Inside host to DMZ host access

Answered Question
Jan 26th, 2010
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By default traffic from higher security-level interface is allowed to go to lower security-level interface, I assumed that this would allow a host on the inside network to access a host in the dmz straight out of the box. It dosen't work.


I need the inside host to pull some log files from a server in the dmz to the inside network for processing. Can anyone give me some advice on the steps required to do this please.



inside network host = 172.24.35.201

dmz host = 10.0.0.2


This is the last remaining requirement, all my external access to the dmz is working correctly. I think I'm just misunderstanding the traffic flow from high to low.


Regards


David

Correct Answer by Jon Marshall about 7 years 4 months ago

davidjennings19 wrote:


By default traffic from higher security-level interface is allowed to go to lower security-level interface, I assumed that this would allow a host on the inside network to access a host in the dmz straight out of the box. It dosen't work.


I need the inside host to pull some log files from a server in the dmz to the inside network for processing. Can anyone give me some advice on the steps required to do this please.



inside network host = 172.24.35.201

dmz host = 10.0.0.2


This is the last remaining requirement, all my external access to the dmz is working correctly. I think I'm just misunderstanding the traffic flow from high to low.


Regards


David


David


You don't need an acl but you do need to do something about NAT assuming you are using  NAT.


Easiest way is just do a static ie.


static (inside,dmz) 172.24.35.201 172.24.35.201 netmask 255.255.255.255


Jon

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Correct Answer
Jon Marshall Tue, 01/26/2010 - 02:00
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davidjennings19 wrote:


By default traffic from higher security-level interface is allowed to go to lower security-level interface, I assumed that this would allow a host on the inside network to access a host in the dmz straight out of the box. It dosen't work.


I need the inside host to pull some log files from a server in the dmz to the inside network for processing. Can anyone give me some advice on the steps required to do this please.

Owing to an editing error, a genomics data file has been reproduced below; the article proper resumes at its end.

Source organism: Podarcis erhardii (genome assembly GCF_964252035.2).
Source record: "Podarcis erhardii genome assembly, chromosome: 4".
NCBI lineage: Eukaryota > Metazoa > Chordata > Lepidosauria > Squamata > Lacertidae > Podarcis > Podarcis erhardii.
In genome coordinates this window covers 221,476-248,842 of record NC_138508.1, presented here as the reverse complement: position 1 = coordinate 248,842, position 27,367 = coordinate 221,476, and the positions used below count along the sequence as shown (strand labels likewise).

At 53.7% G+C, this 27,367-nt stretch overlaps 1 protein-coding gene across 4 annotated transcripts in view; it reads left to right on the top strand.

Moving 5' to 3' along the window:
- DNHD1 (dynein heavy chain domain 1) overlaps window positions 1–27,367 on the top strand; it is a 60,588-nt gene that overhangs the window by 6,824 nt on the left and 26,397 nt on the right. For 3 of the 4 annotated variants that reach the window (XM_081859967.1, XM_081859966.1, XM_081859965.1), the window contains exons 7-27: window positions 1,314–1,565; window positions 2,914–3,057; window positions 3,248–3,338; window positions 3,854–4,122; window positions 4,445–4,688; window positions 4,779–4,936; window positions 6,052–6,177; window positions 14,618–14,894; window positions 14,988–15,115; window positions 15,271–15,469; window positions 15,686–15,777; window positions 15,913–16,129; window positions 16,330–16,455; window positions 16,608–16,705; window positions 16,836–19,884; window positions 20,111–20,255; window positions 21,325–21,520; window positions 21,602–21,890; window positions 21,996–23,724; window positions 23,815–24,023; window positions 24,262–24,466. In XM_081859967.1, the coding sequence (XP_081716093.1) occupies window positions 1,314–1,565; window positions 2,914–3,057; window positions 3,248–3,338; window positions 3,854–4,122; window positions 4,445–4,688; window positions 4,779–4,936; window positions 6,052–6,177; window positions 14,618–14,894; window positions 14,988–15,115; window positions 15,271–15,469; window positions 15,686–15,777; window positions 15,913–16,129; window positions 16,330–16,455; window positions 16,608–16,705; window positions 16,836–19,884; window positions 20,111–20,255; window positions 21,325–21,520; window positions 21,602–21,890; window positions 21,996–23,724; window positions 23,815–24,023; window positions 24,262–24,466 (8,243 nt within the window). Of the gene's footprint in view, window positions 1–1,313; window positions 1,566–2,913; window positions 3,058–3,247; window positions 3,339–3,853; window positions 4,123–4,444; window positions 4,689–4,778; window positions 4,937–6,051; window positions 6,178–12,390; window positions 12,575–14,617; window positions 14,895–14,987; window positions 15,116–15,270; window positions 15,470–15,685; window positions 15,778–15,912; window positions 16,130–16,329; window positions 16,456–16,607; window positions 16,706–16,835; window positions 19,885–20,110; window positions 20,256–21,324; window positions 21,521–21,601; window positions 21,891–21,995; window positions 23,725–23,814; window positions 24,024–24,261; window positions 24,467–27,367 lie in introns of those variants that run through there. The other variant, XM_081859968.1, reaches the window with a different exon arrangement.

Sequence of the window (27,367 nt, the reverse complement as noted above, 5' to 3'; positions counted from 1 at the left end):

inside network host = 172.24.35.201

dmz host = 10.0.0.2


This is the last remaining requirement, all my external access to the dmz is working correctly. I think I'm just misunderstanding the traffic flow from high to low.


Regards


David


David


You don't need an acl but you do need to do something about NAT assuming you are using  NAT.


Easiest way is just do a static ie.


static (inside,dmz) 172.24.35.201 172.24.35.201 netmask 255.255.255.255


Jon

davidjennings19 Tue, 01/26/2010 - 11:26
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Thanks


I managed to get it going today by doing exactly what you have suggested. I don't fully understand why I need to do this as I thought the traffic would just be routed from the higher security level to the lower one.


I assumed I'd only need NAT/PAT if I wanted to change the IP to a global, outside IP.


David

Jon Marshall Tue, 01/26/2010 - 11:42
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davidjennings19 wrote:


Thanks


I managed to get it going today by doing exactly what you have suggested. I don't fully understand why I need to do this as I thought the traffic would just be routed from the higher security level to the lower one.


I assumed I'd only need NAT/PAT if I wanted to change the IP to a global, outside IP.


David

David


Glad you got it working.


The NAT thing is an idiosyncracy of the ASA/Pix. Unless you have turned off NAT altogether with "no nat-control" then even if you don't want to actually change the IP which is what most people think of NAT with Cisco firewalls you still need to tell it that ie. you want the same address on the DMZ as it is on the inside.


Like i say i haven't seen this behaviour on other vendors firewalls.


Jon

Kureli Sankar Tue, 01/26/2010 - 20:27
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Well, if you have "no nat-control" then, you do not need any translation to go from inside to dmz or inside to outside.


But, if you apply nat/global from inside to outside and if this host that needs to access the dmz is included in this nat/global to the outside then, you need to start providing translation for all the interfaces that this inside host will be going to.


For example if the inside host is 192.168.1.1 and you have

nat (inside) 1 192.168.1.0 255.255.255.0

global (outside) 1 interface


Now, if you have the above two lines in the config then, you need to provide translation for 192.168.1.1 when it goes to dmz1, dmz2 or any other interface even when you have "no nat-control"


If you do not have the above two lines then, with "no nat-control" you just don't need any translation to go from inside to outside, inside to dmz1, inside to dmz2 etc. This behaviour is only for the PIX/ASA.


It is different on the FWSM.  The FWSM will not require static for inside to dmz even when you have nat/global for inside to outside when "no nat-control" is present.  I hope I haven't confused you too much.


-KS

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